Service your bike

Here’s a clever way to remember to check your bike that’s as easy as ABC. 

  • “A” is for air so if your tyres feel low, pump them up to the recommended pressure (usually a number printed on or moulded into the side of the tyre, see the Truth about tyre pressure.)
  • “B” is for brakes, which can wear out over time so if your stopping power seems a little slack, it may be time to replace your brake pads or cables. 
  • “C” stands for cranks and chain, which work together to keep you rolling so make sure they aren’t loose or misaligned. 

One more is “Q” for quick releases - the bolts through your wheels - which routinely need tightening.

Plan ahead

Before you even throw a leg over your bike, take a few minutes to map out an unfamiliar route. Not only is a quiet, longer route more enjoyable, but it may also end up being faster than the shorter route through city streets, as it avoids delays due to traffic lights, stop signs, and road congestion.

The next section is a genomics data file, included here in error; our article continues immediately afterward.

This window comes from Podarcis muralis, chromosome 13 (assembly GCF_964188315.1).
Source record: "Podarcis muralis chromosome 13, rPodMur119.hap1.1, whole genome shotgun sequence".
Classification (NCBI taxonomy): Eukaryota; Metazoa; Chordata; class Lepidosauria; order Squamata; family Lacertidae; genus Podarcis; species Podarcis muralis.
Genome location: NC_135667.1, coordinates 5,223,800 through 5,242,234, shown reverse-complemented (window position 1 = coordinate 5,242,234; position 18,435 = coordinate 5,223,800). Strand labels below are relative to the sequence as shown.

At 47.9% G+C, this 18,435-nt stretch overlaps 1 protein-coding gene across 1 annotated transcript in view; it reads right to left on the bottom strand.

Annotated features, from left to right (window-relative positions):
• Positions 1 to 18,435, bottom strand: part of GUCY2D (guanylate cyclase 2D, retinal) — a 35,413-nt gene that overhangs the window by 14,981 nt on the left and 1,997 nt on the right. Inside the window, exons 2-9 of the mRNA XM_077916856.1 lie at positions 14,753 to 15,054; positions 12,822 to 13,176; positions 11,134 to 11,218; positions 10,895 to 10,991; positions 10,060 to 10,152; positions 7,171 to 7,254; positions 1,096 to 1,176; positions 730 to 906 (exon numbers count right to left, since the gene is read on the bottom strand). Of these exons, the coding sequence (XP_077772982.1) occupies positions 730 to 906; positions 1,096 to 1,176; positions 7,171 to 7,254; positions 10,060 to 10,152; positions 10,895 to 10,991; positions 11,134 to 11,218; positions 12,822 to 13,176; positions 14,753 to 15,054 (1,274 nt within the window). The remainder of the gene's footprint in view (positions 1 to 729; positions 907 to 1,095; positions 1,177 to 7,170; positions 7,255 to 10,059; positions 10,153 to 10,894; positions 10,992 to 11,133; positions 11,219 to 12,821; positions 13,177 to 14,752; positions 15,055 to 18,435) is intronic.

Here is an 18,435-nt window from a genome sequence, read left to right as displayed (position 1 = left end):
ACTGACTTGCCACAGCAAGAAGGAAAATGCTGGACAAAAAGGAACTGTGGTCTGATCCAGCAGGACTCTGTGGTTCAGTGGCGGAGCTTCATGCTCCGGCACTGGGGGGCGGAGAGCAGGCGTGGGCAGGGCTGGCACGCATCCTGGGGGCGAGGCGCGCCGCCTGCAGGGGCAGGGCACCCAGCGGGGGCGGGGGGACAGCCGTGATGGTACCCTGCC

Get to know the rules of the road

Whether you cycle regularly or just to pop down to the shops, it’s vital you understand how to communicate with vehicles, pedestrians and fellow cyclists . When it comes to following the traffic laws, there are three actions to remember. The first of these is of course, to look. Check you’re free to go and you’ll be able start cycling with peace of mind. The second is to know the cyclist’s hand signals. To turn right, extend the right arm perpendicularly to the body. To turn left, extend the left arm perpendicularly to the body. Once you’ve signalled to other road users which direction you plan on turning, now’s the time you can make your turn and get on with your cycling!

Be aware of your space

Paying attention to what’s around you will make complying with the highway code that little bit much easier. Yield to pedestrians, mind the turn signals of other road users, and be wary of any potential blind spots.

Make sure you’re visible and audible

It’s great that so many people are rediscovering bikes as a way of getting to work or as a means of exercise. To be seen by bike lights, hi-vis outerwear and reflectors should be on your list, and of course do not ignore the humble bell. 

Happy cycling!